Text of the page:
Upgrading our thought health means we align our thoughts with experiencing life AS IT IS, not using the old software of the past. It means we are deliberate in overwriting unconscious thought patterns that have been the operating system of our lives.
It is worth mentioning again here, that this is not a set of Principles to ‘achieve’ so far as chalking up consciousness prowess about which we can feel proud. The Principles are pointless if we upgrade our thought life only to go round lording over those who appear not to have. That way of thinking would be true of our self which is always looking to come out on top (the ego), but not the soul which always inclines toward love.
In this concluding post, we will look at the remaining two principles I believe are absolutely key to ensure a complete upgrade in thought health.
2. Notice Your Motives.
Noticing our motive for saying or doing a thing means we ask “what do I intend here” or “what is really behind what I said/did/thought/posted” and why?!
Where our false sense of self is in charge, we say or do things apparently from one motive, but actually from another.
Some personal motives I’ve questioned:
~ I am about to say something simply to make a point that really doesn’t need to be made. At my core, I don’t care about being right and so I’ll keep my mouth shut.
~ Whilst taking a photo: I just altered my angle every so slightly to get that ‘desirable’ in the shot, just enough to allude to what it was. Why did I do that? I’m not materialistic, so why? What part of me wants others to see it and why? Whose silent approval am I seeking? #humblebrag?
~ That look I just gave was SO to let the other person know I wasn’t impressed. I don’t need to do that.
~ Sometimes in conversation I find myself price dropping. I surprise myself, I have no desire to place myself above this person… Why did I do it?
What’s healthy about this process is that given there’s no judgement of the thoughts I notice, it means there is no beating myself up for intentions I know are off-kilter. It’s actually become bemusing to watch the thoughts that arise. Every exposed reasoning actually lessens its frequency so that these days, there are less and less.
The One Where I Outed Myself:
When I first started examining my thoughts a few years ago, I remember getting cross with my daughter whilst picking her up from a friends house. Where it would be normal for her to respond and engage to most things I would ask her to do, she stayed immersed in her game with her friend and blanked me when I walked in the room to collect her. Eventually, she complied and we left. Once home I asked myself what was really behind why I was peeved with the way she had acted. Was it perhaps that she hadn’t listened to me and I felt I deserved that from her?
I realised that at the root of it was hurt pride. I had felt that her behaviour might have made it look to the family that she’s a child who regularly disses her mother. I knew that her response had presented a relationship that wasn’t the norm for us but why did that even matter?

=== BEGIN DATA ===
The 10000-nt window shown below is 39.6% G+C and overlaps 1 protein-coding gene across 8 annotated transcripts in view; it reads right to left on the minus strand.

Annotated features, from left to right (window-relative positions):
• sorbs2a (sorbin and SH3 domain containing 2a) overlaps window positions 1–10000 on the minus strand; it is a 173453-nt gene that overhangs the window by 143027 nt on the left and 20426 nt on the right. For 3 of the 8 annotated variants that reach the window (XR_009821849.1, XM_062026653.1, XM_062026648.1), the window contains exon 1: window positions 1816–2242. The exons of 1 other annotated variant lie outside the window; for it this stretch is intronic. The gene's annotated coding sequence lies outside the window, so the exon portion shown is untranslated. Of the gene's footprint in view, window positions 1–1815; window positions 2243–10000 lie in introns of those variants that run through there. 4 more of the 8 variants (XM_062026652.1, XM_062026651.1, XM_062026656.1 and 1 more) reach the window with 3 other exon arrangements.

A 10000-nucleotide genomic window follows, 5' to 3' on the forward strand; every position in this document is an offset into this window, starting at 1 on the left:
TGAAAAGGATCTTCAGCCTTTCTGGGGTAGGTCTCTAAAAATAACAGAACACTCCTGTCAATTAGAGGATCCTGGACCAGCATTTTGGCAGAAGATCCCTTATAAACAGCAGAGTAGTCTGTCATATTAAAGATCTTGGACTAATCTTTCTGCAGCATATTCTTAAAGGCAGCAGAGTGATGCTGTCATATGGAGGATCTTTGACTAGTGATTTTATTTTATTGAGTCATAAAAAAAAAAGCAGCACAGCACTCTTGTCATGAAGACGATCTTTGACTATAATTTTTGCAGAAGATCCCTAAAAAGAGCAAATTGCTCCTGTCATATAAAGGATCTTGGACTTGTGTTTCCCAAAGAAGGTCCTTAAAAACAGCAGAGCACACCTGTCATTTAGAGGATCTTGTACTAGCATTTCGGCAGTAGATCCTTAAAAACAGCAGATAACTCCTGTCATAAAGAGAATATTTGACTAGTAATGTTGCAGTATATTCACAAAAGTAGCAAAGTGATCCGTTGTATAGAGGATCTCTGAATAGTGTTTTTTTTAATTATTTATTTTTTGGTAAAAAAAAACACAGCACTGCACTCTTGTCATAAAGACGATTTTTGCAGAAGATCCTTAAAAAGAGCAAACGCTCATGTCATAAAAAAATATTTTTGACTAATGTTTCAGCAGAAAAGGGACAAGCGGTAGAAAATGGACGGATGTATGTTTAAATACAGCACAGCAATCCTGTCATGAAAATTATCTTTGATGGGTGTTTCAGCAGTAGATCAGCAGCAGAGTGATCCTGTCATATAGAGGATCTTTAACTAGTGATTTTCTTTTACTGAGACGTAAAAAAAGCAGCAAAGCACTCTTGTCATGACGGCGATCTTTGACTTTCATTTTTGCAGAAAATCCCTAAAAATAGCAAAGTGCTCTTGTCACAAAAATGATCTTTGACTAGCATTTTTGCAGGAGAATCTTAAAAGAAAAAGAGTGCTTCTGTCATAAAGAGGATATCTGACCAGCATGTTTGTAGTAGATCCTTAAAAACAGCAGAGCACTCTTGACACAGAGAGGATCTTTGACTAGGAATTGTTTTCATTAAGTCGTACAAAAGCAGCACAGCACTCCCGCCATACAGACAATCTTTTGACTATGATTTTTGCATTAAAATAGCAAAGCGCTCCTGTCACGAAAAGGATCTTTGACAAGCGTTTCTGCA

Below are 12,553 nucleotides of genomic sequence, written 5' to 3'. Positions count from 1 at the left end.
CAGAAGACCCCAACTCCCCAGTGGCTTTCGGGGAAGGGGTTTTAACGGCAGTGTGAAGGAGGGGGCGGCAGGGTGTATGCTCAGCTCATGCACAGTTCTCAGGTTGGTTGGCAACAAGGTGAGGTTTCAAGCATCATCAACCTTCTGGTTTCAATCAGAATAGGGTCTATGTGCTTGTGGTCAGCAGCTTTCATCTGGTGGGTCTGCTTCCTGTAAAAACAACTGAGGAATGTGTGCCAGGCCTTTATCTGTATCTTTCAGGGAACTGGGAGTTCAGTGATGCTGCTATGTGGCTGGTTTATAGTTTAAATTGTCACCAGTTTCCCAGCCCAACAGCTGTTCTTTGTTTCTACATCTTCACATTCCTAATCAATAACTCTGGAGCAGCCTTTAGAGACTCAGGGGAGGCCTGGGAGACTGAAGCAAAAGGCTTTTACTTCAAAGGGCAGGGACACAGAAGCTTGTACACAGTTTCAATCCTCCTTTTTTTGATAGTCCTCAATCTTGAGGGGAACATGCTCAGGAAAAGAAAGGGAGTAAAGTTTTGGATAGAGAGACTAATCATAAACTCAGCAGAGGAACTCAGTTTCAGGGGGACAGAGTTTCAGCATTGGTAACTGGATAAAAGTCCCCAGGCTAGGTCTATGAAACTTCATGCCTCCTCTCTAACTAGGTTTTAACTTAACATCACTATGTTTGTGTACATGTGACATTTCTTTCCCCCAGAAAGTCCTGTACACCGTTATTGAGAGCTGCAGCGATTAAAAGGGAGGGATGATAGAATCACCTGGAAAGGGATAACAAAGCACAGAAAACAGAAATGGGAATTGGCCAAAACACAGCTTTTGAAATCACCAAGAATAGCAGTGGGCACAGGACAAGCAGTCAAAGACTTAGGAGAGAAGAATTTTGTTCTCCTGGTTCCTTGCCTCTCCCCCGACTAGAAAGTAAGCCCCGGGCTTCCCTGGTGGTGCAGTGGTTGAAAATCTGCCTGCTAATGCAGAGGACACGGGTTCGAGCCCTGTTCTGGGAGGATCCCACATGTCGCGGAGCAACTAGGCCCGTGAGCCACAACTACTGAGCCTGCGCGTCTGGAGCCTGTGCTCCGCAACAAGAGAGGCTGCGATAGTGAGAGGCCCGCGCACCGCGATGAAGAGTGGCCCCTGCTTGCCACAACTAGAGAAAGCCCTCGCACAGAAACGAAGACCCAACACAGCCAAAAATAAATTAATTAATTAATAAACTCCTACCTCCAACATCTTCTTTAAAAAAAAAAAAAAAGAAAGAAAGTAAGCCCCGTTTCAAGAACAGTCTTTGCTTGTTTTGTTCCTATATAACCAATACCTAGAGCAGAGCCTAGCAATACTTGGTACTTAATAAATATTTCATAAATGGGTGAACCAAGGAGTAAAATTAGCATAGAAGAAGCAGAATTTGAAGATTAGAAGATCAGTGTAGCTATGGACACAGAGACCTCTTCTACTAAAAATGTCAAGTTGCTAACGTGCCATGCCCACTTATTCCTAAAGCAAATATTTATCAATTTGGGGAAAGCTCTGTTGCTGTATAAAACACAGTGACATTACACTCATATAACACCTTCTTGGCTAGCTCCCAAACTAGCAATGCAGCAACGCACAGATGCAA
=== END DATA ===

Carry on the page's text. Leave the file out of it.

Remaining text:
Once you start to lovingly call yourself out and examine what is behind your thoughts and actions, it’s interesting to uncover that so much of it you don’t really agree with at your core anyway.
Though it was not at my conscious thought level, when I examined the motive behind my annoyance, it was that I subconsciously wanted to look better in front of others. I cared too much what others thought, even though I didn’t think I did.
3. Consider Alternative Stories
That brings us to the final principle which is something we can do a lot easier when we are not automatically judging people and situations (Principle 1).
Annoyance, stress, misunderstanding and heated scenarios occur a lot less frequently when we can pause to consider possible alternative stories.
~ What other possible explanation could there be for the way this person is behaving?
~ Could this queue not be going as fast as I’d like because the checkout person has a sick family member and though they want to be with them in hospital, they need the money and so have to work, but their head’s just not in it today.
~ Could the reason a co-worker is always in such a foul mood be because their home-life has looked like hell on earth for the past few months with no signs of improving?
~ Could that person you think is up themselves, in fact be really shy and though they appear to have outward confidence in themselves, internally it’s a different story.
~ Could the kid creating havoc in the supermarket have a biochemical imbalance the parents know nothing about yet. Or maybe it’s an adopted child struggling to come to terms with finding their fit with a new family that’s causing the embarrassing meltdowns.
~ Could the reason the traffic backed up and caused you to be horrendously late for an important meeting be because someone just died in the accident that caused it?
You get the picture and can see why this principle really is a component part of the first principle. Our frustrations and causes of stress are often the results of others or situations not behaving in a way we expect i.e. that we judge.
We upgrade our programming by releasing the belief that says “I can only be okay with the world providing everything goes as I’d like it to”.
We simply let the energy go.
Unlike our tech devices, we are not asked if we want to upgrade our internal programming every few months, it’s something we have to be deliberate about. Aligning our thought energy with our core self means unhealthy stress does not pollute our thought-life, words, and actions.
I hope you’ve found these Principles helpful. If you’re already begun to feel the benefit of any you’ve applied in your life, do let me know in the comments below. Till next time!